Other Forms of Leadership Turnover: This study analyzed forms of turnover other than leadership decapitation to determine if they, too, increased the mortality rate of terrorist groups. In addition to 204 observations of leadership decapitation, the study included 95 incidents where leaders (1) were expelled from their groups; (2) died of natural causes or in an accident; (3) voluntarily stepped down from their leadership position; or (4) accepted a cease-fire agreement with the government and formally entered the political process. The results show that any type of leadership turnover, not just decapitation, increases the mortality rate of terrorist groups.

THE EARLIER THE BETTER

The effects of leadership decapitation are time dependent. The earlier decapitation occurs in a terrorist group's life cycle, the greater effect it will have on the group's mortality rate. Moreover, the magnitude of this effect decreases over time. Killing or capturing a terrorist leader in the first year of a group's existence makes the group more than eight times as likely to end as a nondecapitated group. The effects diminish by 50 percent, however, in the first ten years. After approximately twenty years, leadership decapitation may have no effect on the group's mortality rate. If policymakers choose to pursue leadership decapitation as a counterterrorism tactic, they should allocate resources toward killing or capturing terrorist leaders as early as possible in the group's life cycle. As terrorist groups age, policymakers should reduce the resources devoted to leadership decapitation accordingly.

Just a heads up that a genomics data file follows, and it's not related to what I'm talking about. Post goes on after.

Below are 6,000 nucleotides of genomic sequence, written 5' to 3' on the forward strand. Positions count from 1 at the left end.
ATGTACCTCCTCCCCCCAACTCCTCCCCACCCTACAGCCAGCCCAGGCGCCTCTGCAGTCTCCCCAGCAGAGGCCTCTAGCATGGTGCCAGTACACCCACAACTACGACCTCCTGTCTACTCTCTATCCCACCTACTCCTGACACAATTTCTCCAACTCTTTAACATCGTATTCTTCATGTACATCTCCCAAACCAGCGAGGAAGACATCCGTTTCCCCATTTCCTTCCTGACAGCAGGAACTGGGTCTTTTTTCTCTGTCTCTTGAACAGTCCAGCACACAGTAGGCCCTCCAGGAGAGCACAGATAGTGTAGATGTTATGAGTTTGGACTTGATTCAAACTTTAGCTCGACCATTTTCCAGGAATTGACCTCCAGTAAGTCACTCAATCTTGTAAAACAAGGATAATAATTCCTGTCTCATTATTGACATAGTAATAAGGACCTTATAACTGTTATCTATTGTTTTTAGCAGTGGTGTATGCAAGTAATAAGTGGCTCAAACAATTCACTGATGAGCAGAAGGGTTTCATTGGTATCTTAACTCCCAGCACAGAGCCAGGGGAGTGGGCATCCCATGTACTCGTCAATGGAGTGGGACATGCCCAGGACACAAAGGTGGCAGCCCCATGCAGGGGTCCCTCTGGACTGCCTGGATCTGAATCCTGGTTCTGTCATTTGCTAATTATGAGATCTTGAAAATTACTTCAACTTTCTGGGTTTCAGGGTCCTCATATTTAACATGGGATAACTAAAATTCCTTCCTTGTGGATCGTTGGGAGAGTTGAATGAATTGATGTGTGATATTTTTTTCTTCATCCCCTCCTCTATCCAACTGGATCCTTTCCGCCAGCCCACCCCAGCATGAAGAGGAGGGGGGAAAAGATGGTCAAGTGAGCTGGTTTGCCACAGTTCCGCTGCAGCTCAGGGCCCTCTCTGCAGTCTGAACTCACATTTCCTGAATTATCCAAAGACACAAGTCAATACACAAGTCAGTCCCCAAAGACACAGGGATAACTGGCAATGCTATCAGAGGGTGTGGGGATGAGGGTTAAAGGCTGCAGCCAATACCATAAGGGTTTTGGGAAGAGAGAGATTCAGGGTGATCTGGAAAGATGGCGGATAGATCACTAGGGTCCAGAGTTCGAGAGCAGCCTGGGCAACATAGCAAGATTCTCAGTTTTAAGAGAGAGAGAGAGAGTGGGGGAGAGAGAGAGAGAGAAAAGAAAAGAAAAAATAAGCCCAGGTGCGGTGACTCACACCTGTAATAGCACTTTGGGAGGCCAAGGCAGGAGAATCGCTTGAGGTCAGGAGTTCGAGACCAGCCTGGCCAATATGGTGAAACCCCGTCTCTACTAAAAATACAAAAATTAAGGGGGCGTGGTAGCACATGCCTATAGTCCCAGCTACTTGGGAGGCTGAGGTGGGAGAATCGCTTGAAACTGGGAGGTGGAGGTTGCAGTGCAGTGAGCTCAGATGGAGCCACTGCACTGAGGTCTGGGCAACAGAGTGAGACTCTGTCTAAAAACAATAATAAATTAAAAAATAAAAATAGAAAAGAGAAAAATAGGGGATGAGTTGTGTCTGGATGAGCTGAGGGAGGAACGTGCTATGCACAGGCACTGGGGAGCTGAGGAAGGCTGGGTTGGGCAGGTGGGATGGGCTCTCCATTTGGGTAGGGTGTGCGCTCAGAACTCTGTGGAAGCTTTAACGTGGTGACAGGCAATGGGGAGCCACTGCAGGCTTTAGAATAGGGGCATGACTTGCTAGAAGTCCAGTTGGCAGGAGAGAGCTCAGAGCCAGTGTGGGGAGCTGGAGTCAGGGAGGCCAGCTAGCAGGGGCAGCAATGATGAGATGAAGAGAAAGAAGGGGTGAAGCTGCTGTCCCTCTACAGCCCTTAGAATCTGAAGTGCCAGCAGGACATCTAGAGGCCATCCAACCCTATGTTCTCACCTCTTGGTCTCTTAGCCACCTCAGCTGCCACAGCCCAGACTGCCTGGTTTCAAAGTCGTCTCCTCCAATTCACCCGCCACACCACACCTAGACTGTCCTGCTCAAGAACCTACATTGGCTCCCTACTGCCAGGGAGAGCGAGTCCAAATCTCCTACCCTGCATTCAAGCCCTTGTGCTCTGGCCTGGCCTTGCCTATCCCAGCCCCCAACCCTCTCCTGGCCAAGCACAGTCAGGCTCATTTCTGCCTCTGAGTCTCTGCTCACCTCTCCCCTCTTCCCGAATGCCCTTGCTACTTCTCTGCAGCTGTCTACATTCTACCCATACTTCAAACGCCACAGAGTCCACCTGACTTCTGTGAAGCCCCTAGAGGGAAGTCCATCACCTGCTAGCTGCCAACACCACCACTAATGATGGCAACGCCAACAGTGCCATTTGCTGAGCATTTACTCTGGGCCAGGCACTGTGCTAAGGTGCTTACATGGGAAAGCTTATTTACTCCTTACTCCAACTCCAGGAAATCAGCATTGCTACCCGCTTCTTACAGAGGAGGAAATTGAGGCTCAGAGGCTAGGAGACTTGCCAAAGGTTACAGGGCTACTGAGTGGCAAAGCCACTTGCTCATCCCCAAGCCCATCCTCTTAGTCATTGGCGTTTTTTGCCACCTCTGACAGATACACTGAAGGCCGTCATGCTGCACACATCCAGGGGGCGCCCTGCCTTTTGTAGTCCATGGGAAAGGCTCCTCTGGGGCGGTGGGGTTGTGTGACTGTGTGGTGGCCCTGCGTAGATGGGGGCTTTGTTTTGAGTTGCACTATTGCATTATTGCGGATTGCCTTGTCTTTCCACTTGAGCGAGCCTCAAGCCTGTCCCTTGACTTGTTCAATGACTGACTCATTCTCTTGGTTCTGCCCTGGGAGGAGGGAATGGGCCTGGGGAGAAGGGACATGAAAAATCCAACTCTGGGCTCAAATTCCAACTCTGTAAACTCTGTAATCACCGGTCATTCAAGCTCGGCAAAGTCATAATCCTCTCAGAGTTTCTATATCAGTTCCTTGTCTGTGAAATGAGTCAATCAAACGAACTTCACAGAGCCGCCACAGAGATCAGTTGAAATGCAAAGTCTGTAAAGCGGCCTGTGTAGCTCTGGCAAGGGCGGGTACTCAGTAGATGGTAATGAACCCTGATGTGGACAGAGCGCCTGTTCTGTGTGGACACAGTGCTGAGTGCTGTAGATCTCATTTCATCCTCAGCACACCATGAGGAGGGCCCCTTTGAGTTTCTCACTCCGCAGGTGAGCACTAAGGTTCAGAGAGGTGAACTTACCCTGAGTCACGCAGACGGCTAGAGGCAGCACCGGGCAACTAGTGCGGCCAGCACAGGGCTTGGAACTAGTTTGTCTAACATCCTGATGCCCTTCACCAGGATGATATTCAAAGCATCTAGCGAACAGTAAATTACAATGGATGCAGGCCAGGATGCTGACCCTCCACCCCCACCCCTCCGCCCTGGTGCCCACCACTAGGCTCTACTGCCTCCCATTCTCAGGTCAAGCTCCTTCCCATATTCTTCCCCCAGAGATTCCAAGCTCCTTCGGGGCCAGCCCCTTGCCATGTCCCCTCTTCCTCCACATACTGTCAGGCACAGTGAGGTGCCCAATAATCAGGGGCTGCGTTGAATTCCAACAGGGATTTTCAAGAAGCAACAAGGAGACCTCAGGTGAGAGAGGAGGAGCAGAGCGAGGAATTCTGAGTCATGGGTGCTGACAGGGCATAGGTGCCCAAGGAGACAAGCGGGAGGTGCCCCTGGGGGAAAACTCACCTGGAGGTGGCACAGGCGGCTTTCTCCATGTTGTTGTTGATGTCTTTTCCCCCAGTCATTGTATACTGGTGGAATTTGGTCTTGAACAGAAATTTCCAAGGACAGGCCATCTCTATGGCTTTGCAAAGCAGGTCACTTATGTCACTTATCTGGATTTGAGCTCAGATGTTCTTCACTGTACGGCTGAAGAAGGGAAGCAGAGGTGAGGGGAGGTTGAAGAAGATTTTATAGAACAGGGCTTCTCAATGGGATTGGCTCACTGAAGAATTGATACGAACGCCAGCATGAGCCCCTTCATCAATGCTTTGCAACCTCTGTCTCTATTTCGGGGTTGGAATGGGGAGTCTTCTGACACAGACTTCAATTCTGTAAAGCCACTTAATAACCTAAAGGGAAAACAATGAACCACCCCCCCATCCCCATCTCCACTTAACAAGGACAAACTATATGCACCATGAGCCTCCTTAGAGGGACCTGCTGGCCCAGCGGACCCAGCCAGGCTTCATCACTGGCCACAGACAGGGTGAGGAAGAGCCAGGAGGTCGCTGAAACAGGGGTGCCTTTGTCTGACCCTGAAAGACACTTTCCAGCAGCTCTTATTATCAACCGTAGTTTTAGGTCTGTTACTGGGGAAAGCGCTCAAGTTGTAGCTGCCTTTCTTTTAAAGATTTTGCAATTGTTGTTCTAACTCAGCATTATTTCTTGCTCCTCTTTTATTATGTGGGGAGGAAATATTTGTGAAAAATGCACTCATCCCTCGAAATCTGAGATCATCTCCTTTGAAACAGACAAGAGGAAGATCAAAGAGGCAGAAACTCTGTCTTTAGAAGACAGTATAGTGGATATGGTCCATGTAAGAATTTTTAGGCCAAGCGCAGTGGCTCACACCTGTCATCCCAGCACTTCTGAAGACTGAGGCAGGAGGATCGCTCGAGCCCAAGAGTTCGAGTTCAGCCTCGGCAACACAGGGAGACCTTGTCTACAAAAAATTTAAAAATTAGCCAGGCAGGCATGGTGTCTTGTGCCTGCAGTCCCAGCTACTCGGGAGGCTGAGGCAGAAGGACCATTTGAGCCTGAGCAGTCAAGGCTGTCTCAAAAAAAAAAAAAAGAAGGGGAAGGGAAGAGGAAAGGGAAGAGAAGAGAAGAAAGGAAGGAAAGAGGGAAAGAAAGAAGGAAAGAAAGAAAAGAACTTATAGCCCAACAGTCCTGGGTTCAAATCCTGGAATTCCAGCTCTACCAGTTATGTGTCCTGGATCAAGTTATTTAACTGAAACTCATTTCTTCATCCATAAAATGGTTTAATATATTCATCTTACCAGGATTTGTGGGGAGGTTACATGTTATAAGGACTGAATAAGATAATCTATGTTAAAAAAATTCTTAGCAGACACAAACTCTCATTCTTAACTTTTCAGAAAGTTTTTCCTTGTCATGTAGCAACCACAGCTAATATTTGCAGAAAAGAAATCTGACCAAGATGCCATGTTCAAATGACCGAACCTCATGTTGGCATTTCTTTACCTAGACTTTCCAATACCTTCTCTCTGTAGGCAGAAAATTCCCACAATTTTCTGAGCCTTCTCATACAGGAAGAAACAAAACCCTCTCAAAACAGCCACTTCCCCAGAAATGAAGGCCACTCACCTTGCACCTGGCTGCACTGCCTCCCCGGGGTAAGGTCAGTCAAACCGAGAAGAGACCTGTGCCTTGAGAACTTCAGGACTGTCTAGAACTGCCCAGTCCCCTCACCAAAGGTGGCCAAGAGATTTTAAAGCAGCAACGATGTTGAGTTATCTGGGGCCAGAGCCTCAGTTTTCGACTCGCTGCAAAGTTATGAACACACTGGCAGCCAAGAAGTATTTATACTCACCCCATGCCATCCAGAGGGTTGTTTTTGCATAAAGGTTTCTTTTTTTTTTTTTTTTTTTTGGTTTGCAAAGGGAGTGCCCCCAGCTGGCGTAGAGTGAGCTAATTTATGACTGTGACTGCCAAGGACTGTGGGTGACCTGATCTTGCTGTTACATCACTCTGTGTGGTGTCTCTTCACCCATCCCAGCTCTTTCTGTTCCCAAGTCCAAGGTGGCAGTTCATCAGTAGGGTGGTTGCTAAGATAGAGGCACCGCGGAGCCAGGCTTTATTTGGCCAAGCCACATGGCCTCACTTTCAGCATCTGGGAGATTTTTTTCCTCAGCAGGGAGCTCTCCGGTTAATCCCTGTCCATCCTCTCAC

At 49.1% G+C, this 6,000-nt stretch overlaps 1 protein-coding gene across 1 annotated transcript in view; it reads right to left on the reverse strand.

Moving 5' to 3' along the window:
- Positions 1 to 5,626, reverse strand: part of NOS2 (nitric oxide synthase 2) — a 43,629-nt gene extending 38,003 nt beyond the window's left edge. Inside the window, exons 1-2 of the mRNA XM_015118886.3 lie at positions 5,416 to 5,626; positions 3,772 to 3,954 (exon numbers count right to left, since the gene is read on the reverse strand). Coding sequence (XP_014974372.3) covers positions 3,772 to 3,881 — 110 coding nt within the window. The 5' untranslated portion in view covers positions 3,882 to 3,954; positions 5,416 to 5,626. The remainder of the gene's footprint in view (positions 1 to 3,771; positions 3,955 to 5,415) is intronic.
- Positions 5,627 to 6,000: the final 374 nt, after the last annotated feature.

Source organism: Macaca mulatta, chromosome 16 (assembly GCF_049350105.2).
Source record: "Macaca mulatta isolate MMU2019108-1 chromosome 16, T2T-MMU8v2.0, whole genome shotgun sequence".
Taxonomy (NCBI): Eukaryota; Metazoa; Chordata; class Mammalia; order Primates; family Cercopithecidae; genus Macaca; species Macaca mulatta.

If policymakers choose to pursue leadership decapitation as a counterterrorism tactic, they should allocate resources toward killing or capturing terrorist leaders as early as possible in the group's life cycle. As terrorist groups age, policymakers should reduce the resources devoted to leadership decapitation accordingly.

TERRORIST GROUP DURABILITY

How long do most terrorist groups last? The conventional wisdom in the literature on terrorism suggests that 90 percent of all terrorist groups survive less than a year, with nearly half of the remaining groups unable to survive more than a decade. There is, however, no evidence to support this estimate. Additionally, many of the terrorist databases that analysts rely on contain many inconsequential groups that have committed few, if any, attacks. This gives an inaccurate understanding of terrorist group duration.